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Tomas Höök named as the 2021 recipient of the Agricultural Research Award


lose to finishing his biology degree at the University of Michigan, Tomas Höök decided to sign up for an ecology class.

Twenty-five years later, lessons from that semester continue to apply to the lifework of the recipient of the 2021 Agricultural Research Award, the highest honor for mid-career faculty members in the Purdue University College of Agriculture.

A native of Sweden, Höök, 47, came to Purdue in 2008 and has been a full professor of fisheries and aquatic sciences since 2018. He grew up in Birmingham, Alabama, where his father, a professor, stayed after a sabbatical. His mother worked as a biochemist. When dinner table conversations were about biochemistry and molecular biology, “I thought it was boring,” Höök says. Still, at Michigan he majored in biology. He didn’t think of ecology as a career – but that class changed his perspective.

“What got me excited was not the tree-hugging, environmental ethics type of stuff,” he says. “I thought it was really fascinating to be able to describe natural systems quantitatively, using models to try to wrap your head around how complex environmental systems work. That’s what I got excited about.”

Höök’s research focuses on fish and fisheries ecology in the Laurentian Great Lakes. He is the director of Illinois-Indiana Sea Grant, one of 34 such programs in the nation. Illinois-Indiana Sea Grant is charged with using research, outreach, and education to bring the latest science to Great Lakes communities and their residents. “It’s very much in line with the College of Agriculture’s mission when it comes to engagement,” Höök says.


As the saying goes, Höök says, studying fish is like studying trees, except they keep moving and you can’t see them because they’re underwater. “It’s hard to know where fish are, what habitats they’re inhabiting, where they’re reproducing. Things that seem like they’d be easy to tell are quite difficult.”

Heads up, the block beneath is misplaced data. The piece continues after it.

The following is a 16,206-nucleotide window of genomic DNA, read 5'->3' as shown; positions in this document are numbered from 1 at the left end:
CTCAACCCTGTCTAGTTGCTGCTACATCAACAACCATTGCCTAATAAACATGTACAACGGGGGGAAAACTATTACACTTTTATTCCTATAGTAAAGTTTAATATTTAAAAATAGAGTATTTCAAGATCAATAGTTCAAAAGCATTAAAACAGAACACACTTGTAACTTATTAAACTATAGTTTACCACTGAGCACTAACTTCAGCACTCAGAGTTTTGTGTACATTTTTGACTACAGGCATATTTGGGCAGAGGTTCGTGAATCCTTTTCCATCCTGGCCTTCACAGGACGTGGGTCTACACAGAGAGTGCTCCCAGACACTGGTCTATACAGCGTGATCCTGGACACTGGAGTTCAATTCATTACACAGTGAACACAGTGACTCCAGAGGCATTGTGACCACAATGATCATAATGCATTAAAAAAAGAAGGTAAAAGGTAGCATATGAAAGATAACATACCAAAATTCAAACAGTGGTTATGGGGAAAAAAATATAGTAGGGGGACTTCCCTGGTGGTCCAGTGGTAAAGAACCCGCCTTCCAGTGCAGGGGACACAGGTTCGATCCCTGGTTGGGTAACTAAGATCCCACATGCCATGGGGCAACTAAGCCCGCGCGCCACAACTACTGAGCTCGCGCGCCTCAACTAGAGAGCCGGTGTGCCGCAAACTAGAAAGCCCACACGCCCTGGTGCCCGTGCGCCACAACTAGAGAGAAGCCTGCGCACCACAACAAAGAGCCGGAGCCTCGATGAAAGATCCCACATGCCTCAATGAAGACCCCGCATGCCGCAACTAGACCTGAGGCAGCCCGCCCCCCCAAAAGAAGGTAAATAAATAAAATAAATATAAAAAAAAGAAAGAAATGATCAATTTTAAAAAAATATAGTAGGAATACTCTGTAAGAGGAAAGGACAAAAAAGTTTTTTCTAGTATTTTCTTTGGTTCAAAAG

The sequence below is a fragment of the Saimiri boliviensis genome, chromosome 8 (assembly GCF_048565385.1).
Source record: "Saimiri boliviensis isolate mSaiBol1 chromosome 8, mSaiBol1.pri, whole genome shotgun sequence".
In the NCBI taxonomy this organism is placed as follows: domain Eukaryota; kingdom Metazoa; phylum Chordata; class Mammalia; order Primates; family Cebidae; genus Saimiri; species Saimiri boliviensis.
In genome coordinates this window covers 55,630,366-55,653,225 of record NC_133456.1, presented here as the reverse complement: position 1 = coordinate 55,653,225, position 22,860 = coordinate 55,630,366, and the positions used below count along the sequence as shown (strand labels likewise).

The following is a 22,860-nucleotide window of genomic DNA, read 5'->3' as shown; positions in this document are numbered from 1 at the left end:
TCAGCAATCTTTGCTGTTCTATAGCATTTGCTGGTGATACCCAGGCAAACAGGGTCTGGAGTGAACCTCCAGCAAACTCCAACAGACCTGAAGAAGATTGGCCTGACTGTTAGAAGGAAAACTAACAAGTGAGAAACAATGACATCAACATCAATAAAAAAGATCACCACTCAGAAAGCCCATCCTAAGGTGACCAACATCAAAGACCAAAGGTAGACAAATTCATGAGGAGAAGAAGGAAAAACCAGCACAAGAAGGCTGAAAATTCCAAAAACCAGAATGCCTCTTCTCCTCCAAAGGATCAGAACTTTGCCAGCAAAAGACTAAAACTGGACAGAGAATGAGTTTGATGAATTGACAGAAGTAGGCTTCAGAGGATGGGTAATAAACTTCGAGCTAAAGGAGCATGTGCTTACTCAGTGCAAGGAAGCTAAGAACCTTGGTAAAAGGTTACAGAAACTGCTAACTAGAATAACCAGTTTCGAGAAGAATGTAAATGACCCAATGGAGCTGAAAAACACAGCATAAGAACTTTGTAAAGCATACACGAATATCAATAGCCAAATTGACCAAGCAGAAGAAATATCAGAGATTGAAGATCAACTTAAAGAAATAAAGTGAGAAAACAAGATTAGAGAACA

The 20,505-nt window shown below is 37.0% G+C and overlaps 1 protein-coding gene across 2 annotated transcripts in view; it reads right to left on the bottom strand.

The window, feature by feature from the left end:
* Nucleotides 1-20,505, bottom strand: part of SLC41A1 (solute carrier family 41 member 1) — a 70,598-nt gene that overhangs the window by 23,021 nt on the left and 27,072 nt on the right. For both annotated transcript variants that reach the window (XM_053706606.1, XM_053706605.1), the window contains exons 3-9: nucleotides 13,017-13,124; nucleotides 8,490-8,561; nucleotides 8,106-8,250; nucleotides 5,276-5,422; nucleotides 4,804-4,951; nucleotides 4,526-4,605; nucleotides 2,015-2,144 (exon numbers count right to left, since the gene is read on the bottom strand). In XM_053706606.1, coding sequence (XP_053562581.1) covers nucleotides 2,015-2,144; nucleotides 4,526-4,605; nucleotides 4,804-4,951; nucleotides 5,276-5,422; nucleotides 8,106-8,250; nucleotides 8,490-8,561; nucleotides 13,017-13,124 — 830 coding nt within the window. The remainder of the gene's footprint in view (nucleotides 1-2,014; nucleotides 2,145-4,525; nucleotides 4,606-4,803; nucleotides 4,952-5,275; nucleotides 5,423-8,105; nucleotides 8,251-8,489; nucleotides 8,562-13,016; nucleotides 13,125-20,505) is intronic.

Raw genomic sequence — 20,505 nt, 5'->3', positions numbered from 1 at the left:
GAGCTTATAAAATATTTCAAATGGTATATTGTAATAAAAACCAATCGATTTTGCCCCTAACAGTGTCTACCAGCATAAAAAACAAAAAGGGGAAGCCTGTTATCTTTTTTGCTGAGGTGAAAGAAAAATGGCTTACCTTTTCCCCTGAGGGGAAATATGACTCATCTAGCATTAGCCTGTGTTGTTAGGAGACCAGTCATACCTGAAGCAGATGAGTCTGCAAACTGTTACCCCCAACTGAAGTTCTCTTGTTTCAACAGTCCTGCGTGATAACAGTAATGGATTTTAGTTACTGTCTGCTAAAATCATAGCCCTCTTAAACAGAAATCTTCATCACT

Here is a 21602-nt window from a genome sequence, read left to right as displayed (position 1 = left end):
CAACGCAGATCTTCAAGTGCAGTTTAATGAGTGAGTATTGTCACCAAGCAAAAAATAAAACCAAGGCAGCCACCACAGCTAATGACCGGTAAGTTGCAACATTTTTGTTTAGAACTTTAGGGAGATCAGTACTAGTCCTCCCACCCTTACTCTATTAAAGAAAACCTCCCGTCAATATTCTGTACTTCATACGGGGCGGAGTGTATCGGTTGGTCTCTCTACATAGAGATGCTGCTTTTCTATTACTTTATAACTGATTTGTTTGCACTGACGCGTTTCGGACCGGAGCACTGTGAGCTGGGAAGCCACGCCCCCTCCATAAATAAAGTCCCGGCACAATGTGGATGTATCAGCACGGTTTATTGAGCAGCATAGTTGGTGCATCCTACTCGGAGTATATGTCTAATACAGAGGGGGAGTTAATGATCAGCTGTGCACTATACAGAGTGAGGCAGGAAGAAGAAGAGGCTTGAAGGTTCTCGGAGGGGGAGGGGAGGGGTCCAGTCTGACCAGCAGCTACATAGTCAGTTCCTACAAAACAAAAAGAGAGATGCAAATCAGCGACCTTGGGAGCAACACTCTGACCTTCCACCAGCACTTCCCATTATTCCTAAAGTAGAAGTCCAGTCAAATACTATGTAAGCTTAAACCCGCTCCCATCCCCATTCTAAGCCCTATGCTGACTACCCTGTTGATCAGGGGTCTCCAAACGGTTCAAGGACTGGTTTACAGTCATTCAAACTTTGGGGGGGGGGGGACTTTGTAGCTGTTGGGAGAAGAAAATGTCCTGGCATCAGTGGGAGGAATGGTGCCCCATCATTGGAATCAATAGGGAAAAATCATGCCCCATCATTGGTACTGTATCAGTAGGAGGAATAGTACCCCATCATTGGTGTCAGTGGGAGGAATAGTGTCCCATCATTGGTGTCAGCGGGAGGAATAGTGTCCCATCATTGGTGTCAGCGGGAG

“What we do in our lab is try to understand how fish populations and fish communities, primarily in the Great Lakes, are structured, and try to understand how different environmental stressors affect those populations and communities.” Invasive species, climate change and nutrient runoff are examples of stressors.

“It’s complex. We don’t have a single method. We don’t just conduct lab experiments or just do data analysis. We use a variety of methods,” Höök says, including field surveys and simulation modeling. Analyzing data collected by state departments of natural resources and federal agencies can lead to a paper in an academic journal – and perhaps an Extension publication and a news story, too.

“That’s how I approach science: Try to understand the potential impact of a stressor on natural populations and communities and think about the right methods to assess that,” Höök says, “rather than having a certain method and looking for questions that fit that method.”

Purdue’s ties to the Illinois-Indiana Sea Grant have strengthened over 35 years. “We border the greatest freshwater system in the world. The university could be even more engaged with Great Lakes issues than we are.” 

Freshwater is a limited resource, he points out. “We have a fair bit of freshwater around us, and we benefit from it. Other parts of the country clearly do not.” Protecting freshwater is essential, Höök says.

“I wish people were more aware of how beneficial freshwater systems are in terms of what they provide for not only people but other biota that live around here. We must think about how we can simultaneously protect systems like the Great Lakes but also benefit from them.”

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